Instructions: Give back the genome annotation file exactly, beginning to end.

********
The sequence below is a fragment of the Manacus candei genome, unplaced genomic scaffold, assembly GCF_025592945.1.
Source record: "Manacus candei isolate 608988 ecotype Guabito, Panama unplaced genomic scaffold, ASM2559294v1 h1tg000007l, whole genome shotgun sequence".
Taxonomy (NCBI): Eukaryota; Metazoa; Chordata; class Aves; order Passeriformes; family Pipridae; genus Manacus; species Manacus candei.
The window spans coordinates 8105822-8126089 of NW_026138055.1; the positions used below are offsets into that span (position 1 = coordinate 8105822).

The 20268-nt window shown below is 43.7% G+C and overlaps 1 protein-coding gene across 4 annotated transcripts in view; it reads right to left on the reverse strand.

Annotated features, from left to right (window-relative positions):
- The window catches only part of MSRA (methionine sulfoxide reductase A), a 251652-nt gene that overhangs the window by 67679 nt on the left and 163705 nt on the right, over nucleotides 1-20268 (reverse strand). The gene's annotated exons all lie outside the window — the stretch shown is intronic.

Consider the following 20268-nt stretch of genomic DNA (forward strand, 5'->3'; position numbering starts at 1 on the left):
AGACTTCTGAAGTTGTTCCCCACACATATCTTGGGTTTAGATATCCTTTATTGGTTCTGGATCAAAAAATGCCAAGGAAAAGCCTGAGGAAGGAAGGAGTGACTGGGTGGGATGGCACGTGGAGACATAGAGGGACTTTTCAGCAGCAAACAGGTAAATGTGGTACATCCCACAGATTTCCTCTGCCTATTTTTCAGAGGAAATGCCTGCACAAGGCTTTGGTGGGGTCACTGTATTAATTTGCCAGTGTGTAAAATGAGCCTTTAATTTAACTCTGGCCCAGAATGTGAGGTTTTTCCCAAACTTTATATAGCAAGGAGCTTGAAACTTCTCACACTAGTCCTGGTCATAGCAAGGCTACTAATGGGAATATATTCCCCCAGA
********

The sequence below is a fragment of the Manacus candei genome, unplaced genomic scaffold, assembly GCF_025592945.1.
Source record: "Manacus candei isolate 608988 ecotype Guabito, Panama unplaced genomic scaffold, ASM2559294v1 h1tg000007l, whole genome shotgun sequence".
Taxonomy (NCBI): Eukaryota; Metazoa; Chordata; class Aves; order Passeriformes; family Pipridae; genus Manacus; species Manacus candei.
The window spans coordinates 8105822-8126089 of NW_026138055.1; the positions used below are offsets into that span (position 1 = coordinate 8105822).

The 20268-nt window shown below is 43.7% G+C and overlaps 1 protein-coding gene across 4 annotated transcripts in view; it reads right to left on the reverse strand.

Annotated features, from left to right (window-relative positions):
- The window catches only part of MSRA (methionine sulfoxide reductase A), a 251652-nt gene that overhangs the window by 67679 nt on the left and 163705 nt on the right, over nucleotides 1-20268 (reverse strand). The gene's annotated exons all lie outside the window — the stretch shown is intronic.

Consider the following 20268-nt stretch of genomic DNA (forward strand, 5'->3'; position numbering starts at 1 on the left):
AGACTTCTGAAGTTGTTCCCCACACATATCTTGGGTTTAGATATCCTTTATTGGTTCTGGATCAAAAAATGCCAAGGAAAAGCCTGAGGAAGGAAGGAGTGACTGGGTGGGATGGCACGTGGAGACATAGAGGGACTTTTCAGCAGCAAACAGGTAAATGTGGTACATCCCACAGATTTCCTCTGCCTATTTTTCAGAGGAAATGCCTGCACAAGGCTTTGGTGGGGTCACTGTATTAATTTGCCAGTGTGTAAAATGAGCCTTTAATTTAACTCTGGCCCAGAATGTGAGGTTTTTCCCAAACTTTATATAGCAAGGAGCTTGAAACTTCTCACACTAGTCCTGGTCATAGCAAGGCTACTAATGGGAATATATTCCCCCAGA